BENJAMIN Netanyahu’s former chief-of-staff has been arrested, in what a leading politician has called the biggest corruption case in Israel’s history.
Police officers are investigating Israel’s decision last year to buy submarines from the German shipbuilder ThyssenKrupp, suspecting corruption. Opposition politician Yair Lapid, who was Finance Minister at the time, has referred to the case as the “the biggest episode of corruption in the history of the state.”
The latest development adds to the headaches of Prime Minister Netanyahu. He is under police investigation in two other cases, one for allegedly receiving expensive gifts from businessmen and the other for allegedly trying to cut a deal with a newspaper to receive better press coverage.
Police arrested his former chief of staff David Sharan on Sunday, because he is suspected of corruption in the submarines case. This means that while Netanyahu has not been questioned in this affair — a saga which raises serious questions about how one of Israel’s largest ever defence purchases was decided upon — both his former aide and his personal lawyer have been.
The cousin and personal lawyer of Netanyahu, David Shimron, was also lawyer for Michael Ganor, the Israeli agent for shipbuilder ThyssenKrupp. Ganor is alleged to have bribed defence officials.
Sharan’s arrest on Sunday was followed by that of former cabinet minister Eliezer Sandberg on Monday. On Tuesday, it was revealed that Shai Brosh, former commander of an Israeli Navy unit, had also been arrested. The problem for an already-embattled Netanyahu is that in the eyes of many Israelis, if there was dirty dealing surrounding submarines, the PM will be dammed if he did know about it and damned if he was out-of-the-loop enough to not know.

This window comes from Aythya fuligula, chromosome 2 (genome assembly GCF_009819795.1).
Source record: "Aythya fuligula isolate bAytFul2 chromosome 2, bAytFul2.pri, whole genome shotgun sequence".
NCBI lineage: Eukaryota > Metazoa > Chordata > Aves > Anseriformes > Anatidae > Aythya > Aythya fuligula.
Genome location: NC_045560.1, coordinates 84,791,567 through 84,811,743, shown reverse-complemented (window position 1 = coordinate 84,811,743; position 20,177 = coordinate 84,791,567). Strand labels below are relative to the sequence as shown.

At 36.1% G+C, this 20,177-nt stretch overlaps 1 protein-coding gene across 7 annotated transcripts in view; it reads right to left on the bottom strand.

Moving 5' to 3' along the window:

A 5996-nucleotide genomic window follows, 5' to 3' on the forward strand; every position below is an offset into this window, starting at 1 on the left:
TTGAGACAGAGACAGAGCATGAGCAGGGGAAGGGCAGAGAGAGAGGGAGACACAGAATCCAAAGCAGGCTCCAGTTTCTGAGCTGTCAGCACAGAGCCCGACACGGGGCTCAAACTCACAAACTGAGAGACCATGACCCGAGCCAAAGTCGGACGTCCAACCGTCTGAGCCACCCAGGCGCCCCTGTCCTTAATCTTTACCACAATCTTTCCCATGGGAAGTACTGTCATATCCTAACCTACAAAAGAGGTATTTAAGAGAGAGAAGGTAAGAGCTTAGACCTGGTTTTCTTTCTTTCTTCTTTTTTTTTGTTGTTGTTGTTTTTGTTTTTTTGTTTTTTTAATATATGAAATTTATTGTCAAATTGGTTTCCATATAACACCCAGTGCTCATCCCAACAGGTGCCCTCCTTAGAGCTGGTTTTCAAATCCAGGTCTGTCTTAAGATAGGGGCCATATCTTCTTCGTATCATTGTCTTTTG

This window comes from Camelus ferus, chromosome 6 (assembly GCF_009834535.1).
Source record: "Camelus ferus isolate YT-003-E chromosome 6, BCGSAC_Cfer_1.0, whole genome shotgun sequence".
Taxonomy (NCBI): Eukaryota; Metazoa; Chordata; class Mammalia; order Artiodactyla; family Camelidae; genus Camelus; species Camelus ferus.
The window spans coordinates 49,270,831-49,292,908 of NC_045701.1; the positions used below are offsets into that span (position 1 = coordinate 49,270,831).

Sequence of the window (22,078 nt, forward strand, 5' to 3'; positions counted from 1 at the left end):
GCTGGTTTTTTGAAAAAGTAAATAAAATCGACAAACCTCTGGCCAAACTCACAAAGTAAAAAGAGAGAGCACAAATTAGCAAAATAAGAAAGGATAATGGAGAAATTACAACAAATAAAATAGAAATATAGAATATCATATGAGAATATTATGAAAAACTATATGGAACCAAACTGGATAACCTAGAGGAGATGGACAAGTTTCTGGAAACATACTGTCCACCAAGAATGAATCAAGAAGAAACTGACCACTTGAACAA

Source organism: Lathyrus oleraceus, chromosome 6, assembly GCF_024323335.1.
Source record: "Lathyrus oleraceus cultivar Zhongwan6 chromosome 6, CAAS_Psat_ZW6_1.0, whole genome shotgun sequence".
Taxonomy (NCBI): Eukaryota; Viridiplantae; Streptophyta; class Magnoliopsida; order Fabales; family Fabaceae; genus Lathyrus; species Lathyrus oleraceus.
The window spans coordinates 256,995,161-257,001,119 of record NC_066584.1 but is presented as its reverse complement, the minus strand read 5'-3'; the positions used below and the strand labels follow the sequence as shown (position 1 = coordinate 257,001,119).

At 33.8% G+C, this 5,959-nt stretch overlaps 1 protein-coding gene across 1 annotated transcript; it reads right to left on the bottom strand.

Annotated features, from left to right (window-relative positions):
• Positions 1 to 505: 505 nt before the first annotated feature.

Netanyahu’s image problems intensified in recent days, after the extent of his closeness to Israel Hayom, the newspaper that has traditionally applauded him, came to light. He was forced, by a freedom of information request, to reveal how often he spoke by phone to the newspaper’s owner Sheldon Adelson and its then-editor Amos Regev from 2012 to 2015.
He revealed late last week that he averaged 0.75 calls a week with the owner and 1.5 calls a week with the editor. Then this week it emerged that just before the 2015 general election conversations with Regev were as frequent as five times a day. Israeli commentators have suggested that when there were late-night calls, the next day there were front pages flattering to the PM or hitting out at his opponents.
The stakes in this phone call saga go beyond embarrassment. If Netanyahu is proved to have exerted editorial control over Israel Hayom, it could lead to the money spent on publishing it to be classed by Israel’s election authority as unauthorised campaign funding.
To add to the Netanyahu family’s woes, Channel 2 has reported that Sara Netanyahu is due to be indicted on corruption charges any day.
The Prime Minister’s answer to crises seems to be campaigning. Last week, The AJN reported on his enthusiastic speech to a settler gathering, which included a pledge never to evacuate settlements. Since this speech which helped to secure solidarity of settlers, he has been focussed on a popular fight of the right-wing in central Israel — making an unprecedented two visits in four days to South Tel Aviv to show opposition to illegal African immigrants.
He also just held a mass rally for his Likud party where he took aim at Israel’s media for “fake news” and presented himself as a victim, arguing that the media have taken aim at the party, not just him. He said that media are “doing everything to hurt me and my wife because they think that if they bring me or her down, they will bring down us, Likud.” The decision to hold the rally now, as well as his choice of comments, seem to be part of his great galvanisation project with the Israeli right.
What next for Netanyahu? Whether we are seeing a general popularity campaign or an early election campaign, one thing is almost certain. When he stands up to give his annual speech at the United Nations in a week-and-a-half, talking tough on Iran and other regional threats, he will be addressing the politicians and diplomats in the room, but at least in part making the next campaign speech for his audience back home.